Another controversial aspect is the surgical approach. The options available to surgeons are laparotomy, thoracotomy, or both if necessary (2). Laparoscopy and thoracoscopy are rarely used because they require a hemodynamically stable patient and a highly skilled surgeon (4, 7). In instances when TDR is diagnosed early, exploratory laparotomy is recommended. In addition to repairing the damage, exploratory laparotomy allows a wide exploration of the abdominal cavity and exclusion of further injuries of the intra-abdominal organs that may not be detected on CT images (7). For patients with a late diagnosis, a thoracotomy is preferable because it allows for better visualization of the relationships between the herniated organs and the pleural cavity for managing adhesions between the abdominal and thoracic organs (2). In our case, our first approach was to perform a laparotomy to check the integrity of the abdominal organs and repair the defect of the left hemidiaphragm, which allowed the lesion on the colonic wall to be repaired. We avoided exploring the right diaphragmatic dome extensively, because there were no clear images of lesion in the preoperative TC, thus avoiding excessive mobilization of the liver. The damage to the right hemidiaphragm, recognized days after the accident, was treated by thoracotomy. According to other studies, we repaired the damage to the left hemidiaphragm primarily by taking advantage of the pliability of the diaphragm, which is reduced in cases of delayed diagnosis due to fibrotic processes that prevent the rupture from being repaired primarily (2, 4, 11). The possibility of using a prosthesis was not initially considered because of the colonic lesion. Studies on the use of a biological prosthesis in similar cases have been published. The advantages of using a biological prosthesis include a lower risk of infections, adhesion formation, and erosion into surrounding structures (7, 12).


Bilateral TDR is extremely rare. Given the lack of data, this remains a diagnostic and therapeutic challenge. Although CT provides the most sensitive and specific examination at present, many cases are not diagnosed and remain undetected until they become symptomatic. In terms of treatment options, a gold standard is not available; thus, the choice of treatment is often driven by the experience of the surgeon.

Data Availability Statement

The datasets presented in this study can be found in online repositories. The names of the repository/repositories and accession number(s) can be found in the article/supplementary material.

Ethics Statement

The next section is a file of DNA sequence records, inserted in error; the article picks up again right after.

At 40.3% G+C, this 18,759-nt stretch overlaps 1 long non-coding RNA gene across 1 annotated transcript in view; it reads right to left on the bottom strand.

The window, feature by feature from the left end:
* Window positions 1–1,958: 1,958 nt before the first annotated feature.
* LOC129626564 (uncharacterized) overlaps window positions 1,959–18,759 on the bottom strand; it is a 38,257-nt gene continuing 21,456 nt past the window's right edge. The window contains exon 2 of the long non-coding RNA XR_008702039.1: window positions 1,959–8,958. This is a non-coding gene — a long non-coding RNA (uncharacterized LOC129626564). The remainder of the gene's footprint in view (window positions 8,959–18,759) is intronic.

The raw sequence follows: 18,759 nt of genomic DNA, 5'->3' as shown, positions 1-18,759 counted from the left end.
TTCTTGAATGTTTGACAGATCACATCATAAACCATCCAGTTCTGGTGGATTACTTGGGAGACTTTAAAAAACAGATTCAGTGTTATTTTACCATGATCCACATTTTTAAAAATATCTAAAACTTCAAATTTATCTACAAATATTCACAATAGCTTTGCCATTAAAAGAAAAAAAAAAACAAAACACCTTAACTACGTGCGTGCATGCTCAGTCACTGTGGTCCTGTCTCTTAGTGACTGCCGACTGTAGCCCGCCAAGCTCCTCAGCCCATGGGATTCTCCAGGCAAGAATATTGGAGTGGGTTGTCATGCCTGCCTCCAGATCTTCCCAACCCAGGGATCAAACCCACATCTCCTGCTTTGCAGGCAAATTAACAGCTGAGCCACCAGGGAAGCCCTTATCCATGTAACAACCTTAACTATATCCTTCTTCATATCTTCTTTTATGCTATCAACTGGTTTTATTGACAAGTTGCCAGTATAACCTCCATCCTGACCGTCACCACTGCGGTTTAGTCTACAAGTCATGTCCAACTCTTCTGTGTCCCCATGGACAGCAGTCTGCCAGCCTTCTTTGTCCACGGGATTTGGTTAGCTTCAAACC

Written informed consent was obtained from the individual(s) for the publication of any potentially identifiable images or data included in this article.

Author Contributions

MP, DV, and EB gathered the data and drafted the manuscript. MI and GN performed the procedures, drafted, and supervised the manuscript. MC and ER supervised the manuscript. All authors approved the final work.

Conflict of Interest

The authors declare that the research was conducted in the absence of any commercial or financial relationships that could be construed as a potential conflict of interest.

Publisher's Note

All claims expressed in this article are solely those of the authors and do not necessarily represent those of their affiliated organizations, or those of the publisher, the editors and the reviewers. Any product that may be evaluated in this article, or claim that may be made by its manufacturer, is not guaranteed or endorsed by the publisher.


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Keywords: emergency surgery, blunt trauma, bilateral diaphragmatic rupture, COVID-19, repair of diaphragm, case report

Citation: Pace M, Vallati D, Belloni E, Cavallini M, Ibrahim M, Rendina EA and Nigri G (2021) Blunt Trauma Associated With Bilateral Diaphragmatic Rupture: A Case Report. Front. Surg. 8:772913. doi: 10.3389/fsurg.2021.772913

Received: 08 September 2021; Accepted: 21 October 2021;
Published: 01 December 2021.

Edited by:

Nuria Maria Novoa, University of Salamanca Health Care Complex, Spain

Reviewed by:

Cecilia Pompili, University of Leeds, United Kingdom
Nicolas Moreno-Mata, Ramón y Cajal University Hospital, Spain

Copyright © 2021 Pace, Vallati, Belloni, Cavallini, Ibrahim, Rendina and Nigri. This is an open-access article distributed under the terms of the Creative Commons Attribution License (CC BY). The use, distribution or reproduction in other forums is permitted, provided the original author(s) and the copyright owner(s) are credited and that the original publication in this journal is cited, in accordance with accepted academic practice. No use, distribution or reproduction is permitted which does not comply with these terms.

*Correspondence: Giuseppe Nigri,